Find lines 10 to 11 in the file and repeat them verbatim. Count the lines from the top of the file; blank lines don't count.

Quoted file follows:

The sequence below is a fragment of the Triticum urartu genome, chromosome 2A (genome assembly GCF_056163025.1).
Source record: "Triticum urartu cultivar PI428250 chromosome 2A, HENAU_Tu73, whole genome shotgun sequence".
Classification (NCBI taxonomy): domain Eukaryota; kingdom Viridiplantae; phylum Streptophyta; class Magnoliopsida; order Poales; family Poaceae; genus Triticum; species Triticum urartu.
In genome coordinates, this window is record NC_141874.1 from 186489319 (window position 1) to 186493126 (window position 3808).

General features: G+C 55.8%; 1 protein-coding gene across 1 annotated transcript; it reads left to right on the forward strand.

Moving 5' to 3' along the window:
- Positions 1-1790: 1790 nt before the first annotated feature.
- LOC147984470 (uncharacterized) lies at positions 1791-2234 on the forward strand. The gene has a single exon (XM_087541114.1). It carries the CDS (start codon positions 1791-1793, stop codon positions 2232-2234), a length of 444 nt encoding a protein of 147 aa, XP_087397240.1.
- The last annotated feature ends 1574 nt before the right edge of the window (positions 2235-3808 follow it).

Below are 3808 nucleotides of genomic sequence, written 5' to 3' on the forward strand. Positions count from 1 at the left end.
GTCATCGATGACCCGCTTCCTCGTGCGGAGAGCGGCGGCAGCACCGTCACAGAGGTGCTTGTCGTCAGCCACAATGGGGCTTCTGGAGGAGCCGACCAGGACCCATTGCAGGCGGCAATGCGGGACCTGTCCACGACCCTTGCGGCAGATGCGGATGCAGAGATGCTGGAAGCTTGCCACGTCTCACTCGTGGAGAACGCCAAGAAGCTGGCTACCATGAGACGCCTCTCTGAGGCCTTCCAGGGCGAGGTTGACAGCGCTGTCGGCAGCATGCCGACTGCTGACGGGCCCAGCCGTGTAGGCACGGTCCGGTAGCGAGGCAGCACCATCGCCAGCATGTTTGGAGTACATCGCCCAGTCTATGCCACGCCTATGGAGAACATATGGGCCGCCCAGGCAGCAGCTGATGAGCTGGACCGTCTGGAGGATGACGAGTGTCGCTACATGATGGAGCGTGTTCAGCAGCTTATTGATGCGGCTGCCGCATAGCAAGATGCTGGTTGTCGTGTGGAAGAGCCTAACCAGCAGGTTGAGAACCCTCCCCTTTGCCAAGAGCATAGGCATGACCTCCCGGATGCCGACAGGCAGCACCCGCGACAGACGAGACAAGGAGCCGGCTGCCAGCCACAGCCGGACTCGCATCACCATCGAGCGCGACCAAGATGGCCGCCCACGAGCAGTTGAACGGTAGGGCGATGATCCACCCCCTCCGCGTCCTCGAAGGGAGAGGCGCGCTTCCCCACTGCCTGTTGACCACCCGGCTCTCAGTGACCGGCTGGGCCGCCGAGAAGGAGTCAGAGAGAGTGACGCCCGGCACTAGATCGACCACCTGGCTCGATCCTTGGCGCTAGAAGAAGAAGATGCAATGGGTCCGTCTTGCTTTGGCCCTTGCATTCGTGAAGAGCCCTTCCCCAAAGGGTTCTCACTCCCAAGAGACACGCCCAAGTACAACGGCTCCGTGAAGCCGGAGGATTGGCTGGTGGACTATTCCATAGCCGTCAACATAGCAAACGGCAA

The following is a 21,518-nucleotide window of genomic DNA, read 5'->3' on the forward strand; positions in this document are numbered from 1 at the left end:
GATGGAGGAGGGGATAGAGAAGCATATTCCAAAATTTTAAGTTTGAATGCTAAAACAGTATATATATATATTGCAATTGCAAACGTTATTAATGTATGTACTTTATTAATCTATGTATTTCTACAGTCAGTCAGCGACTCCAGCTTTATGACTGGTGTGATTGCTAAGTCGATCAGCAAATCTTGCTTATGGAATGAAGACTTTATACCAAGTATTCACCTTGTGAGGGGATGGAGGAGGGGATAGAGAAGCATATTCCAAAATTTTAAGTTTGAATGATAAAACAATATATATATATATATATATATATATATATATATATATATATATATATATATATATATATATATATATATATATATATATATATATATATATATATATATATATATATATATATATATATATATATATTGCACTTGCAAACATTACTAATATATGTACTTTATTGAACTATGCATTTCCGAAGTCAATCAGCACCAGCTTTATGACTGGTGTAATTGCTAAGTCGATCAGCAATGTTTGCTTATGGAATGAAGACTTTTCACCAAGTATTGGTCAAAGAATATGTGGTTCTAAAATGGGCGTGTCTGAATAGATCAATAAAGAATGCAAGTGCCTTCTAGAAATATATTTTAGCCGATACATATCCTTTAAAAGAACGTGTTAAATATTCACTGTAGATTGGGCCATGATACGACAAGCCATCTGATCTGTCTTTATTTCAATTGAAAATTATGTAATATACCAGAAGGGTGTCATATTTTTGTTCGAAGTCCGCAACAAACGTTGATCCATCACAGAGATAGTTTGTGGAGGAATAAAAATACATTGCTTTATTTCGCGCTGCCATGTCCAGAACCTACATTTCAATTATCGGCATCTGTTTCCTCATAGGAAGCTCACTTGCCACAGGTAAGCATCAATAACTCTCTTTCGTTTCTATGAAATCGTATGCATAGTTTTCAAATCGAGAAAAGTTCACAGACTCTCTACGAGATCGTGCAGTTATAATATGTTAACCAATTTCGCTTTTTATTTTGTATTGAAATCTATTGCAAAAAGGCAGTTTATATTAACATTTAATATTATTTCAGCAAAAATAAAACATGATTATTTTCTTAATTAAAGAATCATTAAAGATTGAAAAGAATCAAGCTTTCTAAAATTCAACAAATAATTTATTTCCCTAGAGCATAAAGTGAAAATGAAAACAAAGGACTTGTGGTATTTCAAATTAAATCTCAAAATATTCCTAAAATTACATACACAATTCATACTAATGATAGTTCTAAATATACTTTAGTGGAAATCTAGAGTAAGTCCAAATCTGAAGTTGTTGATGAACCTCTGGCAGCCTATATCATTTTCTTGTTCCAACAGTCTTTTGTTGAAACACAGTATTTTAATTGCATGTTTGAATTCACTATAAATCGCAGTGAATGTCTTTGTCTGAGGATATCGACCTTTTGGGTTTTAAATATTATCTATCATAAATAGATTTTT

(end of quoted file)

Below are 3808 nucleotides of genomic sequence, written 5' to 3' on the forward strand. Positions count from 1 at the left end.
GTCATCGATGACCCGCTTCCTCGTGCGGAGAGCGGCGGCAGCACCGTCACAGAGGTGCTTGTCGTCAGCCACAATGGGGCTTCTGGAGGAGCCGACCAGGACCCATTGCAGGCGGCAATGCGGGACCTGTCCACGACCCTTGCGGCAGATGCGGATGCAGAGATGCTGGAAGCTTGCCACGTCTCACTCGTGGAGAACGCCAAGAAGCTGGCTACCATGAGACGCCTCTCTGAGGCCTTCCAGGGCGAGGTTGACAGCGCTGTCGGCAGCATGCCGACTGCTGACGGGCCCAGCCGTGTAGGCACGGTCCGGTAGCGAGGCAGCACCATCGCCAGCATGTTTGGAGTACATCGCCCAGTCTATGCCACGCCTATGGAGAACATATGGGCCGCCCAGGCAGCAGCTGATGAGCTGGACCGTCTGGAGGATGACGAGTGTCGCTACATGATGGAGCGTGTTCAGCAGCTTATTGATGCGGCTGCCGCATAGCAAGATGCTGGTTGTCGTGTGGAAGAGCCTAACCAGCAGGTTGAGAACCCTCCCCTTTGCCAAGAGCATAGGCATGACCTCCCGGATGCCGACAGGCAGCACCCGCGACAGACGAGACAAGGAGCCGGCTGCCAGCCACAGCCGGACTCGCATCACCATCGAGCGCGACCAAGATGGCCGCCCACGAGCAGTTGAACGGTAGGGCGATGATCCACCCCCTCCGCGTCCTCGAAGGGAGAGGCGCGCTTCCCCACTGCCTGTTGACCACCCGGCTCTCAGTGACCGGCTGGGCCGCCGAGAAGGAGTCAGAGAGAGTGACGCCCGGCACTAGATCGACCACCTGGCTCGATCCTTGGCGCTAGAAGAAGAAGATGCAATGGGTCCGTCTTGCTTTGGCCCTTGCATTCGTGAAGAGCCCTTCCCCAAAGGGTTCTCACTCCCAAGAGACACGCCCAAGTACAACGGCTCCGTGAAGCCGGAGGATTGGCTGGTGGACTATTCCATAGCCGTCAACATAGCAAACGGCAA